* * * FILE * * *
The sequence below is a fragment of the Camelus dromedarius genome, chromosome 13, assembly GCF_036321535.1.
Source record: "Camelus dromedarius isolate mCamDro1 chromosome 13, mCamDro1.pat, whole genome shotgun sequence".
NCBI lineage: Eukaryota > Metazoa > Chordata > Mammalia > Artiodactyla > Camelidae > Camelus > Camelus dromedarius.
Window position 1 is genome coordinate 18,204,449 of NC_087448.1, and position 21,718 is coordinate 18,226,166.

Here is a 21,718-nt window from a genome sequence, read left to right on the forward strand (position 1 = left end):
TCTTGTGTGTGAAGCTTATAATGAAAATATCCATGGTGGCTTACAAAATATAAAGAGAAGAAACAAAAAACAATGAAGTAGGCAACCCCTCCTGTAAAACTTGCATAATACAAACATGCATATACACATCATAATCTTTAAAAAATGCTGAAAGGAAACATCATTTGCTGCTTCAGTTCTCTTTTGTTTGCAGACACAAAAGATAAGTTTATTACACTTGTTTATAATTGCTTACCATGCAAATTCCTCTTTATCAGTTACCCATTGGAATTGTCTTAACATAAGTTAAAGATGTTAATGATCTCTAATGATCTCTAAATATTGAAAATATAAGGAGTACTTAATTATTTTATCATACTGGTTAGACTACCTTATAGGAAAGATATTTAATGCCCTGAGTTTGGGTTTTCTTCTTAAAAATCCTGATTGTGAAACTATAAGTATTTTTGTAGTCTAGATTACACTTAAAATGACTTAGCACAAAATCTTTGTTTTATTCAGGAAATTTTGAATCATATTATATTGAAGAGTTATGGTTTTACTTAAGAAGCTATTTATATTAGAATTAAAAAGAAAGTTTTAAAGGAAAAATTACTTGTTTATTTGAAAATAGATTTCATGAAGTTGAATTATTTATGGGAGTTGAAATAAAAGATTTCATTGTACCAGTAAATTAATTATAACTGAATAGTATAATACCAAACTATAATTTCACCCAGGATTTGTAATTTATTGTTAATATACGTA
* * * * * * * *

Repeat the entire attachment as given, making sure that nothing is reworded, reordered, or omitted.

The sequence below is a fragment of the Camelus dromedarius genome, chromosome 13, assembly GCF_036321535.1.
Source record: "Camelus dromedarius isolate mCamDro1 chromosome 13, mCamDro1.pat, whole genome shotgun sequence".
NCBI lineage: Eukaryota > Metazoa > Chordata > Mammalia > Artiodactyla > Camelidae > Camelus > Camelus dromedarius.
Window position 1 is genome coordinate 18,204,449 of NC_087448.1, and position 21,718 is coordinate 18,226,166.

Here is a 21,718-nt window from a genome sequence, read left to right on the forward strand (position 1 = left end):
TCTTGTGTGTGAAGCTTATAATGAAAATATCCATGGTGGCTTACAAAATATAAAGAGAAGAAACAAAAAACAATGAAGTAGGCAACCCCTCCTGTAAAACTTGCATAATACAAACATGCATATACACATCATAATCTTTAAAAAATGCTGAAAGGAAACATCATTTGCTGCTTCAGTTCTCTTTTGTTTGCAGACACAAAAGATAAGTTTATTACACTTGTTTATAATTGCTTACCATGCAAATTCCTCTTTATCAGTTACCCATTGGAATTGTCTTAACATAAGTTAAAGATGTTAATGATCTCTAATGATCTCTAAATATTGAAAATATAAGGAGTACTTAATTATTTTATCATACTGGTTAGACTACCTTATAGGAAAGATATTTAATGCCCTGAGTTTGGGTTTTCTTCTTAAAAATCCTGATTGTGAAACTATAAGTATTTTTGTAGTCTAGATTACACTTAAAATGACTTAGCACAAAATCTTTGTTTTATTCAGGAAATTTTGAATCATATTATATTGAAGAGTTATGGTTTTACTTAAGAAGCTATTTATATTAGAATTAAAAAGAAAGTTTTAAAGGAAAAATTACTTGTTTATTTGAAAATAGATTTCATGAAGTTGAATTATTTATGGGAGTTGAAATAAAAGATTTCATTGTACCAGTAAATTAATTATAACTGAATAGTATAATACCAAACTATAATTTCACCCAGGATTTGTAATTTATTGTTAATATACGTA